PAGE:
Tuesday, April 17, 2007
The following column is reprinted from the April issue of Providence Monthly
EYES WIDE OPEN
By Scott Duhamel
What exactly is behind the not-so-quaint American obsession with serial killers, repellant figures who lurk outside of society’s mores, aberrant and psychologically damaged citizens who leave a trail of death, sexual perversion, and unsettled souls in their wake, psycho killers bent on carving out their own kinda infamy with an entry into the bogeyman hall of fame? The eternal and ironic question remains—is the public (and the media’s) all-consuming interest into both the exploits and gory details of these killer-by-numbers one of the propulsive levers that actually set of the machinations of a public killing spree? During the last few decades we’ve elevated a whole batch of these predators and killer-misfits into the soul brothers of Jack the Ripper—They’ve become poets of torture, misunderstood dark geniuses, the boy-next-door who doesn’t grow up wanting to be President, complete with a full back story, Freudian analysis, while all the while being churned by the tides of the then politico and socio climates.
The so-called “Zodiac” serial killer roamed the back alleys and mean streets of the San Francisco Bay area from the late 1960’s through the 1970’s, playing cat and mouse games with both the police and the newspapers with phone calls, coded messages, death claims that were not always verified as his, even, at one point, actually wondering aloud in one note who might play him in any forthcoming movie. As time has passed the grisly story of the Zodiac has acquired more resonance since the case remains unsolved to today, and the killer has never been identified.
Director David Fincher and screenwriter James Vanderbilt seem to have taken all of the above into consideration (obsession and compulsion, mass hysteria, media eye-balling, the villain as headliner, mysteries and clues), crafting a haunting, cerebral, stately (almost 3 hours) film entitled Zodiac that neatly combines elements of the police procedural, the suspense thriller, and the psychological docu-drama. Fincher has heretofore made his mark with a series of profitable and much talked about movies (se7en, Fight Club, Panic Room) that were equally gritty, lurid, and meticulously constructed. That same directorial meticulousness is evident throughout Zodiac, a movie that (for once) mounts its suspense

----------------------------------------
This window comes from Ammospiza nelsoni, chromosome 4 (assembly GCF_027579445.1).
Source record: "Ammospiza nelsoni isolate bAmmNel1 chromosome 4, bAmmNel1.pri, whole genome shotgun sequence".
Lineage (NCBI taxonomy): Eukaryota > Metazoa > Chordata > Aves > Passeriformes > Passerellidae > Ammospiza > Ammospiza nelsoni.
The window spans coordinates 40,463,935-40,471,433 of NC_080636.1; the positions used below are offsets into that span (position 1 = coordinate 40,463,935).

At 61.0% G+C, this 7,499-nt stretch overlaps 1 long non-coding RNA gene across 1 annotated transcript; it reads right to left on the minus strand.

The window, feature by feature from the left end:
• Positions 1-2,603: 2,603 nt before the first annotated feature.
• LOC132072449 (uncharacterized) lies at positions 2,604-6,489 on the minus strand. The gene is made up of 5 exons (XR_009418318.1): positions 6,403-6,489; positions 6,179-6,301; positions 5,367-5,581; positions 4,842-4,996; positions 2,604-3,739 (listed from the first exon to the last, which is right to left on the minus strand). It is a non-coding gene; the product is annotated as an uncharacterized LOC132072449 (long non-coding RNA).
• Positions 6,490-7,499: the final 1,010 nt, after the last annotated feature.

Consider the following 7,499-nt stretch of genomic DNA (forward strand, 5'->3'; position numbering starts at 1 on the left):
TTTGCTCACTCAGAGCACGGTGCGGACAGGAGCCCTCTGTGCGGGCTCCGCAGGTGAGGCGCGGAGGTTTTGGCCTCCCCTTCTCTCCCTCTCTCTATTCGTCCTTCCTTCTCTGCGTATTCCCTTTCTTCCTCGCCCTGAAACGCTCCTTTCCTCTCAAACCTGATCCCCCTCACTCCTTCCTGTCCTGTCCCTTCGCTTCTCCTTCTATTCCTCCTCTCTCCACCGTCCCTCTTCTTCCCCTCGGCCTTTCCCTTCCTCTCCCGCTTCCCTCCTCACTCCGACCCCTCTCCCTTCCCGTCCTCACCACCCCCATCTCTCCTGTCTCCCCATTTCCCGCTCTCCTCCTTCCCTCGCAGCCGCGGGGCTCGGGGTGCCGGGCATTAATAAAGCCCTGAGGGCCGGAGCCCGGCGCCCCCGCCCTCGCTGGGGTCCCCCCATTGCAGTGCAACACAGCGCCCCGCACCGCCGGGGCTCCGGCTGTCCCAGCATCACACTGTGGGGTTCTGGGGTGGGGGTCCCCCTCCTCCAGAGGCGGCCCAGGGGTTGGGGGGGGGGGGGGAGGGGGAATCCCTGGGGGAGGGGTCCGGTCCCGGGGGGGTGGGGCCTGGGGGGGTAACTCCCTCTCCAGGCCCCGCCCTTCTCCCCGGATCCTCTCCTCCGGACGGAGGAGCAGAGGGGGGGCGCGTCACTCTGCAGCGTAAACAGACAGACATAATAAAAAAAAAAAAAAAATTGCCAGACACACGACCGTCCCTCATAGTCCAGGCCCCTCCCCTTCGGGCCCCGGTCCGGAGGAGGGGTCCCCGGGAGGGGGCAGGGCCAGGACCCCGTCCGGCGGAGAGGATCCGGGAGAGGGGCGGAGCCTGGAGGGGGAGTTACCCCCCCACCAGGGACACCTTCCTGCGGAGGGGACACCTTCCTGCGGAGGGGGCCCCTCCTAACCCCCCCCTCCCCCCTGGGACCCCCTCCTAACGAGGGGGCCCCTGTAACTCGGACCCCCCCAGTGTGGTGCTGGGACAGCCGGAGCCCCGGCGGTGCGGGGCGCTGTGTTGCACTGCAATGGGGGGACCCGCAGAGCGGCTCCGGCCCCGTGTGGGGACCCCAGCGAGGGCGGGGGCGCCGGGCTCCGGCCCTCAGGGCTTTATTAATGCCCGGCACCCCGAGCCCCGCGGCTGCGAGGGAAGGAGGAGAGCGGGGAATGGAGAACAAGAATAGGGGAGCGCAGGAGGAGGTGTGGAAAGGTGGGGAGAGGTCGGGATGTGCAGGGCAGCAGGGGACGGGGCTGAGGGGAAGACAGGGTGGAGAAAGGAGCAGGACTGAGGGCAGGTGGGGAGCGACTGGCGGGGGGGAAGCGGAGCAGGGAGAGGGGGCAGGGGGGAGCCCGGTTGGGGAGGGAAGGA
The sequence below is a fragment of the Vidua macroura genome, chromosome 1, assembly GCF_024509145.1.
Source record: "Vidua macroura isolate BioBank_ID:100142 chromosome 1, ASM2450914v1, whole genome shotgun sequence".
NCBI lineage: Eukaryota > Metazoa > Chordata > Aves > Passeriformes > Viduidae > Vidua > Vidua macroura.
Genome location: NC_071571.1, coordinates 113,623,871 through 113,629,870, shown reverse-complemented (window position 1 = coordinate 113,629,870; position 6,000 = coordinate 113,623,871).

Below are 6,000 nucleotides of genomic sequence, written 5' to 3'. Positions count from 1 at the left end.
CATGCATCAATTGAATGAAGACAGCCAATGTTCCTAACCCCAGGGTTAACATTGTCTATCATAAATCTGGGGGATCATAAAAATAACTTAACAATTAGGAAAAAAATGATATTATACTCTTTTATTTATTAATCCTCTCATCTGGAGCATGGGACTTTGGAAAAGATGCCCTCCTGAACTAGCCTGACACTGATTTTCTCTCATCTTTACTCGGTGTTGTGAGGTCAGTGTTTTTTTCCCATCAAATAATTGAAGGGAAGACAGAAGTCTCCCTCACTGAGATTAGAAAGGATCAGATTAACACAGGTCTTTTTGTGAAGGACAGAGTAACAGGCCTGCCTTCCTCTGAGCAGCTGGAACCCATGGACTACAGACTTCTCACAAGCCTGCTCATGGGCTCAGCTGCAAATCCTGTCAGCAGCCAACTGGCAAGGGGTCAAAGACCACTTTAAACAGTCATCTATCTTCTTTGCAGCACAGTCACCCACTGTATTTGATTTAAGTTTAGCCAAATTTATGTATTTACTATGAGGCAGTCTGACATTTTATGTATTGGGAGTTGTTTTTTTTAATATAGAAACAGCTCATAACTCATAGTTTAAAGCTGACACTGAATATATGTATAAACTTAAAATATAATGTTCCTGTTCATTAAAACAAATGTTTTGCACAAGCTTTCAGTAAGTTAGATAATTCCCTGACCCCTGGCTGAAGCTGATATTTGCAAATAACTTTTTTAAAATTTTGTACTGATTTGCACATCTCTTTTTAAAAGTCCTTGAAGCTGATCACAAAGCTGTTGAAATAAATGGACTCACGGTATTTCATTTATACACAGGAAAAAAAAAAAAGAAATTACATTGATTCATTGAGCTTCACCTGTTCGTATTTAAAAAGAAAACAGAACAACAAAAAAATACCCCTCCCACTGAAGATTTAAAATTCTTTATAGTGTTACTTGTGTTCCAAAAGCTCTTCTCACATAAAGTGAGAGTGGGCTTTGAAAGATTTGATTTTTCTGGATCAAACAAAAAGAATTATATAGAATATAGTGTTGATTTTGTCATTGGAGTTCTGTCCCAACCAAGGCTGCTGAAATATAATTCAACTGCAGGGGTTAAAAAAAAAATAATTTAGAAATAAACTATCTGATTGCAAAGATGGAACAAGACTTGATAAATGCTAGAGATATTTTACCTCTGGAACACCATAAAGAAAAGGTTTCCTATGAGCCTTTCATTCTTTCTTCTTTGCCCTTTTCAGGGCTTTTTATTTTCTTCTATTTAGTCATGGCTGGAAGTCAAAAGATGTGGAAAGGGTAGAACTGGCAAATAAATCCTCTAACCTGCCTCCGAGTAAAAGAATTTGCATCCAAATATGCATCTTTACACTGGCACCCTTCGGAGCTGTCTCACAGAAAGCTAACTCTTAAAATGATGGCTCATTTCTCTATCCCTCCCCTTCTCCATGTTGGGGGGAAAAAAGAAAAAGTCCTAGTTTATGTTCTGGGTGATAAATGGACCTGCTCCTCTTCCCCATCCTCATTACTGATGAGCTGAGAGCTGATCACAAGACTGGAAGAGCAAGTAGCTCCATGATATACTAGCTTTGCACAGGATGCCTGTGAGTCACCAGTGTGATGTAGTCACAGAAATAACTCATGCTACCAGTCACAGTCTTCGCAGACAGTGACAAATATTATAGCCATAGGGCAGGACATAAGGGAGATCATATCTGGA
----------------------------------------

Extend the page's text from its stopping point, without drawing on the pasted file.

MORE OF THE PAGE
Organically, eschewing the bumps and grinds of contempo suspense flics, for an all- pervasive mood of silent dread and stopped-up emotions, all of it unfolding in a chilling series of frames just this side of Edward Hopper, all of it devoid of Fincher’s previous penchant for heightened hysteria and grand guignol effects.
Zodiac centers around a few disparate men similarly obsessed with the Zodiac killings, all based on real life guys, including tough guy detective David Toschi
(Mark Ruffalo) and his low-key partner William Armstrong (Anthony Edwards), flamboyant journalist Paul Avery (Robert Downey, Jr.), and political cartoonist and amateur sleuth Robert Graysmith (Jake Gyllenhaal), whose subsequent books the movie is actually based on. The movie splits its time among these men, the killings, and the ongoing manhunt and the setting ranges from Vietnam to disco, from Watergate through the ’89 earthquake, the focus remains on the still fuzzy and unfocused mystery of the Zodiac—his where, what and why for. As specific (and self-promoting) as the bad guy is, the who and why remain illusionary, and the movie hints this is an accurate reflection of the terrors we face in today’s everyday world—the evil may be well documented, and even explained, but it’s inhabited by a faceless and omnipresent entity.
While it’s quite easy to cite Fincher and his first resounding effort, se7en, as the inspiration/launching pad for dozens of artless (and heartless) horror, suspense, and snuff films since, his readily acknowledged visual acumen and hardscrabble thematic vision seems to flourish in the larger scope of this particular cinematic tale. Finally, a film where the exploitative violence of a series of killings isn’t the payoff—Instead, Zodiac ‘s pleasures are derived from the intercrossing of textures (time and setting shifts, investigative inertia, characters incessantly yapping and smoking, yet another bloodied body), textures which are both the nuts and bolts and the very backbone of the story’s curdled arc. When all is said and done Zodiac was and remains another serial terrorist, part PR man, part midnight-rambler, the biggest element in a scrupulously told but essentially amorphous ghost story, just another shapeless particle of modern day horror, let loose in our dreams, both real and cinematic.